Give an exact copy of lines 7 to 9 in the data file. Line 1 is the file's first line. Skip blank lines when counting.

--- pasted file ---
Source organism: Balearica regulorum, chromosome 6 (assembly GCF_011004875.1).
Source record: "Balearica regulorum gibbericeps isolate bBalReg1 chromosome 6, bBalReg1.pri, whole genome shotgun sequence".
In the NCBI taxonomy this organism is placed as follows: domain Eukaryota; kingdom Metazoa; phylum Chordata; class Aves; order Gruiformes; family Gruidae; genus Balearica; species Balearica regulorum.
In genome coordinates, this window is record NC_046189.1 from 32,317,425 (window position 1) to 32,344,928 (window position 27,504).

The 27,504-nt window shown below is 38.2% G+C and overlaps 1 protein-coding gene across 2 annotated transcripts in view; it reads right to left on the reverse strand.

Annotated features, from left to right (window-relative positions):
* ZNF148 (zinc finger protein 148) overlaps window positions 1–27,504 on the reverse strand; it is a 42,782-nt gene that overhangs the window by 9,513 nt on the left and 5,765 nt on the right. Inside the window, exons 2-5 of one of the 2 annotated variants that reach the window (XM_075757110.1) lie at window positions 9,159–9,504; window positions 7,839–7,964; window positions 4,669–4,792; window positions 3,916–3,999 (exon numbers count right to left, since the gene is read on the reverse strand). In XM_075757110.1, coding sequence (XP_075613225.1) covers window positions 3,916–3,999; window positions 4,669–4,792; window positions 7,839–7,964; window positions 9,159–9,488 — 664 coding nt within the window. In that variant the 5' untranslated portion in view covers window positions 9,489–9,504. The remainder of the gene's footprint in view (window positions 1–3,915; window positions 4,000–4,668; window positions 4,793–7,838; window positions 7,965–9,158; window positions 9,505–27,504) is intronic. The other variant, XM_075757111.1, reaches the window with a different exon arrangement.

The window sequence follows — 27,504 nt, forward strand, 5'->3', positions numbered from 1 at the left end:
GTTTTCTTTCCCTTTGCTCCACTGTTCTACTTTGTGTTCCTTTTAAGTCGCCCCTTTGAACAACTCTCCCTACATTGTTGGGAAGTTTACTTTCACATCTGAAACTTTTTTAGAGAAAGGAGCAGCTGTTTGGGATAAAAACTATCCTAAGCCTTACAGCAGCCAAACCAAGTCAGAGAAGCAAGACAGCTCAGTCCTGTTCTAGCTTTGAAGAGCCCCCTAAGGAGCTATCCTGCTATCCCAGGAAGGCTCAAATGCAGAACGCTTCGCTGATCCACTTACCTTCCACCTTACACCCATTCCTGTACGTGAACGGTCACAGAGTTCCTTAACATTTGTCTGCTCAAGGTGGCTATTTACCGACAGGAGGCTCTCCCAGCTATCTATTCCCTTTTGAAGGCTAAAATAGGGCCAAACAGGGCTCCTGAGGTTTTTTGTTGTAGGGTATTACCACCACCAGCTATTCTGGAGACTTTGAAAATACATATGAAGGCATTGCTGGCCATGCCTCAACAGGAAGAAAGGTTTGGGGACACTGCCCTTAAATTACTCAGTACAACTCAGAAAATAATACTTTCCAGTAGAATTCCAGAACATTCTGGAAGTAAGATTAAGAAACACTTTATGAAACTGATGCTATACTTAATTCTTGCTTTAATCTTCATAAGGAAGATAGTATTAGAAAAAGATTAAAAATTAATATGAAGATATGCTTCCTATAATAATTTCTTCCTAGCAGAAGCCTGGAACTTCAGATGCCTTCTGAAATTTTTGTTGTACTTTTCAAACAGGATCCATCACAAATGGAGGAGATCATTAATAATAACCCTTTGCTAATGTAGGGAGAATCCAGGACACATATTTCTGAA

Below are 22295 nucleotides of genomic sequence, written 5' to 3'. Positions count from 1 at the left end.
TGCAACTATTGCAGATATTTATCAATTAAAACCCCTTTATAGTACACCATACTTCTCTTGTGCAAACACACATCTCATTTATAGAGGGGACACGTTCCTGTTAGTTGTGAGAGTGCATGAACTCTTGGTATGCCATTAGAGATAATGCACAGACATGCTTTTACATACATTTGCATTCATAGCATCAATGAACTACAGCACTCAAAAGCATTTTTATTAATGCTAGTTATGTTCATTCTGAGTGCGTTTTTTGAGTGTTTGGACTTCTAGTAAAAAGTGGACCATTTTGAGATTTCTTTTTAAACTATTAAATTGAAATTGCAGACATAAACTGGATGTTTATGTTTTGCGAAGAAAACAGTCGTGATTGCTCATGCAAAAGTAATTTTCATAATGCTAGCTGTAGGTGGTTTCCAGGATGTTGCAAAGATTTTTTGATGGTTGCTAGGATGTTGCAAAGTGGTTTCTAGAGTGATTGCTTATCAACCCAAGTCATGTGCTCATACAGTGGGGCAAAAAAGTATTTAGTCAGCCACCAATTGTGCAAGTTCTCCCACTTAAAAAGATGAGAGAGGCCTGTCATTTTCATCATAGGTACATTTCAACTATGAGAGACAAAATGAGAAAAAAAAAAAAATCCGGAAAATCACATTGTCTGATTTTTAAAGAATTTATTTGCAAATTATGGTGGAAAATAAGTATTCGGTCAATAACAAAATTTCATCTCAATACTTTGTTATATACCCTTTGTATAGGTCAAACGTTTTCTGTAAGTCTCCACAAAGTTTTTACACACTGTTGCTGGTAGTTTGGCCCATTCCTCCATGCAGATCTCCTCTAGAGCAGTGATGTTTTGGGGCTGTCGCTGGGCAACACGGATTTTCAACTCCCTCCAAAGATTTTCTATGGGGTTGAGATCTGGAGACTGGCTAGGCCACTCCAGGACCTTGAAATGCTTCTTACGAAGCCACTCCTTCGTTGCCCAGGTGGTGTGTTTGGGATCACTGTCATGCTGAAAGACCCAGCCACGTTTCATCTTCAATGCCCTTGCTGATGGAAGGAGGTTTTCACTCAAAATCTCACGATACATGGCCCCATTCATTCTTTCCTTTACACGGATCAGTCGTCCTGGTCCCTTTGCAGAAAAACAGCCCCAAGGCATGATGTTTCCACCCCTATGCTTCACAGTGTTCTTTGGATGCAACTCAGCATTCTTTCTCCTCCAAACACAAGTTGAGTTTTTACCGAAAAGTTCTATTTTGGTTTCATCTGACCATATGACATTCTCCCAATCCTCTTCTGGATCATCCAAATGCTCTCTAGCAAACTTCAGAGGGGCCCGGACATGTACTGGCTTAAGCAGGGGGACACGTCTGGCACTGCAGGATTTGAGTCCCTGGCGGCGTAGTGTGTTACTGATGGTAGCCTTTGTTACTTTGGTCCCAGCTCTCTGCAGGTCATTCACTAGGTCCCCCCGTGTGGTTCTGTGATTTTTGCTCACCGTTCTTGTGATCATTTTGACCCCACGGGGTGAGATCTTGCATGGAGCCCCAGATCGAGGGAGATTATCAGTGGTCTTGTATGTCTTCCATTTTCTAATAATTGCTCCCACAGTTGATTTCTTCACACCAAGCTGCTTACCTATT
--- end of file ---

* ZNF148 (zinc finger protein 148) overlaps window positions 1–27,504 on the reverse strand; it is a 42,782-nt gene that overhangs the window by 9,513 nt on the left and 5,765 nt on the right. Inside the window, exons 2-5 of one of the 2 annotated variants that reach the window (XM_075757110.1) lie at window positions 9,159–9,504; window positions 7,839–7,964; window positions 4,669–4,792; window positions 3,916–3,999 (exon numbers count right to left, since the gene is read on the reverse strand). In XM_075757110.1, coding sequence (XP_075613225.1) covers window positions 3,916–3,999; window positions 4,669–4,792; window positions 7,839–7,964; window positions 9,159–9,488 — 664 coding nt within the window. In that variant the 5' untranslated portion in view covers window positions 9,489–9,504. The remainder of the gene's footprint in view (window positions 1–3,915; window positions 4,000–4,668; window positions 4,793–7,838; window positions 7,965–9,158; window positions 9,505–27,504) is intronic. The other variant, XM_075757111.1, reaches the window with a different exon arrangement.

The window sequence follows — 27,504 nt, forward strand, 5'->3', positions numbered from 1 at the left end:
GTTTTCTTTCCCTTTGCTCCACTGTTCTACTTTGTGTTCCTTTTAAGTCGCCCCTTTGAACAACTCTCCCTACATTGTTGGGAAGTTTACTTTCACATCTGAAACTTTTTTAGAGAAAGGAGCAGCTGTTTGGGATAAAAACTATCCTAAGCCTTACAGCAGCCAAACCAAGTCAGAGAAGCAAGACAGCTCAGTCCTGTTCTAGCTTTGAAGAGCCCCCTAAGGAGCTATCCTGCTATCCCAGGAAGGCTCAAATGCAGAACGCTTCGCTGATCCACTTACCTTCCACCTTACACCCATTCCTGTACGTGAACGGTCACAGAGTTCCTTAACATTTGTCTGCTCAAGGTGGCTATTTACCGACAGGAGGCTCTCCCAGCTATCTATTCCCTTTTGAAGGCTAAAATAGGGCCAAACAGGGCTCCTGAGGTTTTTTGTTGTAGGGTATTACCACCACCAGCTATTCTGGAGACTTTGAAAATACATATGAAGGCATTGCTGGCCATGCCTCAACAGGAAGAAAGGTTTGGGGACACTGCCCTTAAATTACTCAGTACAACTCAGAAAATAATACTTTCCAGTAGAATTCCAGAACATTCTGGAAGTAAGATTAAGAAACACTTTATGAAACTGATGCTATACTTAATTCTTGCTTTAATCTTCATAAGGAAGATAGTATTAGAAAAAGATTAAAAATTAATATGAAGATATGCTTCCTATAATAATTTCTTCCTAGCAGAAGCCTGGAACTTCAGATGCCTTCTGAAATTTTTGTTGTACTTTTCAAACAGGATCCATCACAAATGGAGGAGATCATTAATAATAACCCTTTGCTAATGTAGGGAGAATCCAGGACACATATTTCTGAA